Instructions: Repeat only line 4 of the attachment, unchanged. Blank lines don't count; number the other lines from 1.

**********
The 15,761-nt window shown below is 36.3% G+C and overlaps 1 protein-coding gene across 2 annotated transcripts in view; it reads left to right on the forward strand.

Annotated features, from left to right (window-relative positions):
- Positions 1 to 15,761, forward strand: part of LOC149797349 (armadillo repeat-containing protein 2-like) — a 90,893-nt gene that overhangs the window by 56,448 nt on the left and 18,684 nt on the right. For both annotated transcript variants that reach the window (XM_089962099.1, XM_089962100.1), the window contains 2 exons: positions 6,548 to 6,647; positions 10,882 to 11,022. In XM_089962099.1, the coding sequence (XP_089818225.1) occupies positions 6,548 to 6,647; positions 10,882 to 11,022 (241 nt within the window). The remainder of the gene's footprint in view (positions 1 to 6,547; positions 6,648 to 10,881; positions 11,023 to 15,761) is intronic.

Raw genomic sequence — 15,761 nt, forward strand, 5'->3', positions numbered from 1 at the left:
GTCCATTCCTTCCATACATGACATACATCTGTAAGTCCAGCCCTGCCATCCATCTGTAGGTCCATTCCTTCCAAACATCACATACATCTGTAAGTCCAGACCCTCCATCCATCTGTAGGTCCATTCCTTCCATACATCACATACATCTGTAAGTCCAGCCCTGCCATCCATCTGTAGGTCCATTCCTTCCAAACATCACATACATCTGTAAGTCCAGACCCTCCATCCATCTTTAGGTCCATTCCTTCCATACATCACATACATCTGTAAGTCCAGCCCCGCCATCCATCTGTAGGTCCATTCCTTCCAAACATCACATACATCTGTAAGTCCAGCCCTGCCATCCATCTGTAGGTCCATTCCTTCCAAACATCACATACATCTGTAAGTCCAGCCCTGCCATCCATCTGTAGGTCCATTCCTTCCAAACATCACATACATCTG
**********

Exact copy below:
Raw genomic sequence — 15,761 nt, forward strand, 5'->3', positions numbered from 1 at the left: